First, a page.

Looking to add to your home’s footprint and gain much-needed extra space? Say hello to loft conversions with pretty dormer windows.
Kim Loddo is the director at design-led architecture practice based in London Inglis Badrashi Loddo. Her clients, a pair of doctors living in a London townhouse, wanted to add more space while maintaining the existing character of the original house, as well as keeping their garden intact. Here, she explains how a loft conversion with double-dormer created a dedicated children’s floor…
Why this type of loft?
We tried to retain as much of the character of the house as possible. The intention was to sensitively and carefully reconfigure the house in a sympathetic, respectful and sustainable manner. And, keeping the rear gable facade was a key part of that.
Loft conversion with dormer overview
The project involved almost doubling the space inside this typical London townhouse, with the addition of a pair of secret new floors at the top and bottom of the property. The loft extension created two new children’s bedrooms, a bathroom, and a large play space at roof level.
The new double-dormer loft extension was hidden behind the retained brick gable end of the existing roof. This created a new children’s floor, with a shared space for the kids leading onto a pair of bedrooms with completely glazed end walls concealed behind the retained gable.
The central, light-filled space, lined in painted timber-boarding and decorated in muted greys and pinks, provides a generous play area. And, it is a spectacular culmination to the main staircase of the house.
New underfloor heating, a sprinkler system, and maximum levels of insulation were incorporated into the design and the brick chimney was restored, giving added texture and warmth. The stairs from the ground-floor entrance to the first-floor landing were extended upwards, with a gently curved stringer echoing the existing first-floor archway. The new painted timber handrail opens up towards the top, allowing views and light down into the house.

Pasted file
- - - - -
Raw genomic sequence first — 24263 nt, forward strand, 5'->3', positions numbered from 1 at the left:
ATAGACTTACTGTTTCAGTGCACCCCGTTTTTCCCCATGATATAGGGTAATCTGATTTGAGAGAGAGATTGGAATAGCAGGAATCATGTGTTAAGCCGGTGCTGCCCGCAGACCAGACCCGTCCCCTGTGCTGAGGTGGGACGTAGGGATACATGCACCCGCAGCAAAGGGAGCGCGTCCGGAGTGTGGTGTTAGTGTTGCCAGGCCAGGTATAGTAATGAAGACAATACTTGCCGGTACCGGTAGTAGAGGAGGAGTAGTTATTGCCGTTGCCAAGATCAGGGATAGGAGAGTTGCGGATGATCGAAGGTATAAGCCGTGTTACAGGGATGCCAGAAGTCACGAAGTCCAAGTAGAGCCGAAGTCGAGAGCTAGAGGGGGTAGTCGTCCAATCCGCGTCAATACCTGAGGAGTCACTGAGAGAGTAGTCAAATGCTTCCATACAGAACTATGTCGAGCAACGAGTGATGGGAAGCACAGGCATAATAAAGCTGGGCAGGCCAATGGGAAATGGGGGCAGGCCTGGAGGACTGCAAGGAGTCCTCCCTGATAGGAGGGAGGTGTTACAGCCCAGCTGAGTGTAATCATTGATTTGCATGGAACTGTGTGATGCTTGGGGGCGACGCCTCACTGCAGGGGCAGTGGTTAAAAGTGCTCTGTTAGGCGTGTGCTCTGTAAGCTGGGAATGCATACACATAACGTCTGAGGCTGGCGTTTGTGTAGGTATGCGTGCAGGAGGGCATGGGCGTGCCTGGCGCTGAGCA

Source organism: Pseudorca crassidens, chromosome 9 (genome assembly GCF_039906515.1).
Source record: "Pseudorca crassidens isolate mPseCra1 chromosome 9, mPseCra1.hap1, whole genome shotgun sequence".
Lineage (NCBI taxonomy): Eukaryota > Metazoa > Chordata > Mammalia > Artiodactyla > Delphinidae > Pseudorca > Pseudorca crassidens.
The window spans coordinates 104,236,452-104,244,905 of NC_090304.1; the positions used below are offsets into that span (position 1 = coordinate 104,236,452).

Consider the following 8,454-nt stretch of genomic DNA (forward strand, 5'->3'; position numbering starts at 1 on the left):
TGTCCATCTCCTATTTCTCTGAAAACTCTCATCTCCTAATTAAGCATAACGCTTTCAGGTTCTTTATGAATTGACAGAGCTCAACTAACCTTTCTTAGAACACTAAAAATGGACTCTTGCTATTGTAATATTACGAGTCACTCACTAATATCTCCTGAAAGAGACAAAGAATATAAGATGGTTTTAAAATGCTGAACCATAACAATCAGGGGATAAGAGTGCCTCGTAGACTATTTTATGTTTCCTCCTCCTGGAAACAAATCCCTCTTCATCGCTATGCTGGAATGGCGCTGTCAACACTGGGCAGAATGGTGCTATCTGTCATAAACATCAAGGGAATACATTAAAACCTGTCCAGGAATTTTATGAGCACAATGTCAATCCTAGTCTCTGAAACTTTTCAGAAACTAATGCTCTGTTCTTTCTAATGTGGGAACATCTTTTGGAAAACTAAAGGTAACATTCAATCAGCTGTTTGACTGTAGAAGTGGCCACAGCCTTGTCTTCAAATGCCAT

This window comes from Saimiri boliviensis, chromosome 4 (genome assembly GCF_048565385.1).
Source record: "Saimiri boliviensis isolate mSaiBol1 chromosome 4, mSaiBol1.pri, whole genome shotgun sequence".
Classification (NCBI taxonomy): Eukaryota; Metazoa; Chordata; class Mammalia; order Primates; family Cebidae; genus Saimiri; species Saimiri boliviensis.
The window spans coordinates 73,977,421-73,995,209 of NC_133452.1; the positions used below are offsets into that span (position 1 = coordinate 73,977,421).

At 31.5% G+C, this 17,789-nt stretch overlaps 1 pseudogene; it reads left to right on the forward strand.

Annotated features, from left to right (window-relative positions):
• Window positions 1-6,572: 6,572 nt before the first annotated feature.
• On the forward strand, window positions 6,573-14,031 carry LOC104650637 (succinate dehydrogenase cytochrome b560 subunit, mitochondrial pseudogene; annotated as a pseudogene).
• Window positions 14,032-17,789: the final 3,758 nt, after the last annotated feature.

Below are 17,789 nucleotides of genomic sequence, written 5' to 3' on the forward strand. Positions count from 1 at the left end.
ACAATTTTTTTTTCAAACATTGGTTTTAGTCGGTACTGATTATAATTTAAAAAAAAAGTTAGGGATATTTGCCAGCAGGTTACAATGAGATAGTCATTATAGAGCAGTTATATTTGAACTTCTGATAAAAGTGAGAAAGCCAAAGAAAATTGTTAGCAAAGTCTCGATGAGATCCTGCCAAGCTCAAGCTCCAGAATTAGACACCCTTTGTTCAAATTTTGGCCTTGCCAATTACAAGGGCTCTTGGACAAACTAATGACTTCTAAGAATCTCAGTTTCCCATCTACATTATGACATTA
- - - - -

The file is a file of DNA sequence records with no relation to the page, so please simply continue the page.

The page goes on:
What were the challenges?
In my opinion, a well-designed project has a mix of spaces with different scales, both generous and intimate. It’s very easy to get seduced by the idea of creating an open-plan layout. But there is a danger that you end up with so little differentiation between spaces that you lose some of the qualities that make your home work well.
In this project, the bathroom and children’s bedrooms were kept compact to contrast with the open play area. Storage is built into the full width of the front eaves. A window seat over the stair provides a place to read under a view of the sky. For me, a good design needs to be robust enough to accommodate the messiness of everyday life, as well as look stunning and function well.
Kim’s top tip
Loft conversion projects should never be thought of in isolation. Even though the actual building work may only be taking place on the top floor, it’s critical to realise that a good project can have an impact that extends across the whole house. The balance, enjoyment, and character of the existing spaces on lower floors can be positively improved by a considered design for the top floor.
As originally told to: Charlotte Luxford | Photography: Brotherton Lock